Nick Jones

Astro JS: Handling dates in blogposts

Nice astro graphic

First, the helpful hint

When you’re putting dates in the frontmatter of your posts in an AstroJS blog, do yourself a favor and add T12:00:00 to your time stamp. It corrects for the UTC offset so your dates don’t display as off by one day.

Some background

As I’ve built this site with Astro, I’m rediscovering how much I loved web development before React 1. I’m also remembering how it’s possible to go around and around on a single problem for an entire day, and find a solution in the obscurest corner of the web.

One of my favorite aspects of the Astro framework is its folder-based routing. Astro can connect to your database-as-a-service du jour, of course; but your blog can also just be a folder full of Markdown files served up on the fly with some frontmatter and TypeScript validation to stick it all together.

It’s really slick, and in total it’s been one of the best developer experiences I’ve had since the glory days of Rails (which has tragically become a trainwreck to use.) My only issue was with outputting dates.

The Astro way of blogging in Markdown involves adding frontmatter to posts:

title: 'My awesome post'
subtitle: 'This is so cool'
pubDate: 2023-04-18

This frontmatter is part of the schema you define using the Astro content module (using Zod under the hood). TypeScript then validates the schema as you save and author your Markdown files.

// Import utilities from `astro:content`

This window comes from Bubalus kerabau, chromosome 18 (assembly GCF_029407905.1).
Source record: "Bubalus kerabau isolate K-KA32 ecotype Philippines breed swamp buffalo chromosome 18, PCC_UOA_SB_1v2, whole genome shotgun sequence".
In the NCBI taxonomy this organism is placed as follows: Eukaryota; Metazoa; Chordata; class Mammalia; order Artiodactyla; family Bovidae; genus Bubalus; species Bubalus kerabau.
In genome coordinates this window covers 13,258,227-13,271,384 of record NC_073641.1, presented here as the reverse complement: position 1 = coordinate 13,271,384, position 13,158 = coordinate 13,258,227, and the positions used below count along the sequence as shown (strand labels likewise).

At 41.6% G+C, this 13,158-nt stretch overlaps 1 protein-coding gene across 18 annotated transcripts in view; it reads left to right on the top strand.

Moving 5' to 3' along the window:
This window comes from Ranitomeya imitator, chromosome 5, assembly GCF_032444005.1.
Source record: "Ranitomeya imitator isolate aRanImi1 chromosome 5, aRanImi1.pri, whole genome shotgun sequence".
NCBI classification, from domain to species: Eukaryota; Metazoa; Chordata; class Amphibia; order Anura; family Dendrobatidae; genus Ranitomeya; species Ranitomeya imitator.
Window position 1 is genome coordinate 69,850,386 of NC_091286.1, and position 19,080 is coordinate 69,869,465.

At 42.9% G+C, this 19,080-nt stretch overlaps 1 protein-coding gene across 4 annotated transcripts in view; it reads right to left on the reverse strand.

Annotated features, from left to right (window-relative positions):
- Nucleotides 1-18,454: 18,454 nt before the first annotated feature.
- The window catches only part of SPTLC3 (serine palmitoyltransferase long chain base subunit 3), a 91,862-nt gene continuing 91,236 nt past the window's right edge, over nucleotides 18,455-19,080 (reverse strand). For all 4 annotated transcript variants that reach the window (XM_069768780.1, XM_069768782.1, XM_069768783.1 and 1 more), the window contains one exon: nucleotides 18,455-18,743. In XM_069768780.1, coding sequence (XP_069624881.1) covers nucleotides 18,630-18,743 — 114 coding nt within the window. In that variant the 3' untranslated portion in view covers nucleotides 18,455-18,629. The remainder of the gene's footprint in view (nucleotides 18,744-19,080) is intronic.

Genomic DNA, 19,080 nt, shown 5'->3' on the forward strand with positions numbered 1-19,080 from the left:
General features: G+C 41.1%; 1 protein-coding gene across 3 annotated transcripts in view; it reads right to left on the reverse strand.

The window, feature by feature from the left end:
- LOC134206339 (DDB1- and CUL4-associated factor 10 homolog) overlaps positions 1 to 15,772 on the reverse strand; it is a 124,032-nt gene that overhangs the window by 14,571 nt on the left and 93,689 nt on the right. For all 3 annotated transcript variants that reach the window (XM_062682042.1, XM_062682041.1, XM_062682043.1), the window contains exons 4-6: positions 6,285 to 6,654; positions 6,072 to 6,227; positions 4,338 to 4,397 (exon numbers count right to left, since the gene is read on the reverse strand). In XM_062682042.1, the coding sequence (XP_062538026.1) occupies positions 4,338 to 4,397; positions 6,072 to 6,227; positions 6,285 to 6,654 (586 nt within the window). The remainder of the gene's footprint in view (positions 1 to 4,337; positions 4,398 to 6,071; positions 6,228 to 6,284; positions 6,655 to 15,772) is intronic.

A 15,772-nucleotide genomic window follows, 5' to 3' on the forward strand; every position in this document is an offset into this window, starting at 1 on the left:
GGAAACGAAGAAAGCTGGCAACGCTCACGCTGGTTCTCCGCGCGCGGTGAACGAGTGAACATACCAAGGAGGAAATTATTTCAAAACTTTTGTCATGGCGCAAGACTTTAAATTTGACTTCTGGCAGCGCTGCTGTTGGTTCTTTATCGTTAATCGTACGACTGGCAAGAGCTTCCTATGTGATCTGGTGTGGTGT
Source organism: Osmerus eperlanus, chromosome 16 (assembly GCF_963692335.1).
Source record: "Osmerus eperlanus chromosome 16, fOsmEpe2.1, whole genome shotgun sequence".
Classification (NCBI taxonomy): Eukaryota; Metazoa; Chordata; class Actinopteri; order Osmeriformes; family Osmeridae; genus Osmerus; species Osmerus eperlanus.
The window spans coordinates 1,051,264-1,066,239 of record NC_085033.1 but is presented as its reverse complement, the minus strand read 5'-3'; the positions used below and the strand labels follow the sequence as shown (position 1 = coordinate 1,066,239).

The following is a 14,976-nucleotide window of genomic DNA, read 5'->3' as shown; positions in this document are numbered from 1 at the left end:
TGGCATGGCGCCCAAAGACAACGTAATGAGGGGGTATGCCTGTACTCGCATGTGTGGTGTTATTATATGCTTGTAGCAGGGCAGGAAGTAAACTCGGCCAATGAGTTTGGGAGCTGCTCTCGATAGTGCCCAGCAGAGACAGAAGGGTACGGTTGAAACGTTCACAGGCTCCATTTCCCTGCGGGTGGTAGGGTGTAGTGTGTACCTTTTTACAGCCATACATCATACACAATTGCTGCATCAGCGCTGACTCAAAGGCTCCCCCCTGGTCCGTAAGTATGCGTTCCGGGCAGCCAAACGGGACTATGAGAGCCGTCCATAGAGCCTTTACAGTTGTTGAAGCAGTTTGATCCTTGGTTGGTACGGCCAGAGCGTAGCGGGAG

import { z, defineCollection } from "astro:content";
// Define a `type` and `schema` for each collection
const postsCollection = defineCollection({
    type: 'content',
    schema: z.object({
      title: z.string(),
      subtitle: z.string(),
// Export a single `collections` object to register your collection(s)
export const collections = {
  posts: postsCollection,

Later you can iterate over the collection and render all the collection elements, maybe in a nice component with some styling.

<div class="container mx-auto p-8">
  { => (

The problem

My issue was in the way Javascript handles dates. I was using a date like

pubDate: 2023-11-16

and transforming it like

date = pubDate.toString().slice(0,10)

and getting output like

Published on: 2023-11-15

The state of getting answers about broken code on the web is weird at the moment. AI is taking over, and places like Stackoverflow and GitHub Issues are turning into ghost towns. Even so, I was able to find out enough to see that the issue was UTC timestamps and how they’re interpreted in a user’s browser.

So I did what everyone does these days: I described the issue to ChatGPT.

I got some good, thorough results but nothing was getting me over the hump. ChatGPT correctly understood the problem, and was making a valiant effort to write some code that would solve it. But it wasn’t until I read an offhand line in one of its responses that I realized the solution was as simple as adding T12:00:00 to the date in the frontmatter.


  1. Astro is Javascript, after all — but it outputs HTML in all but the most extreme cases. Writing Astro templates is a lot more like writing good old HTML than spaghetti JSX, and I like that.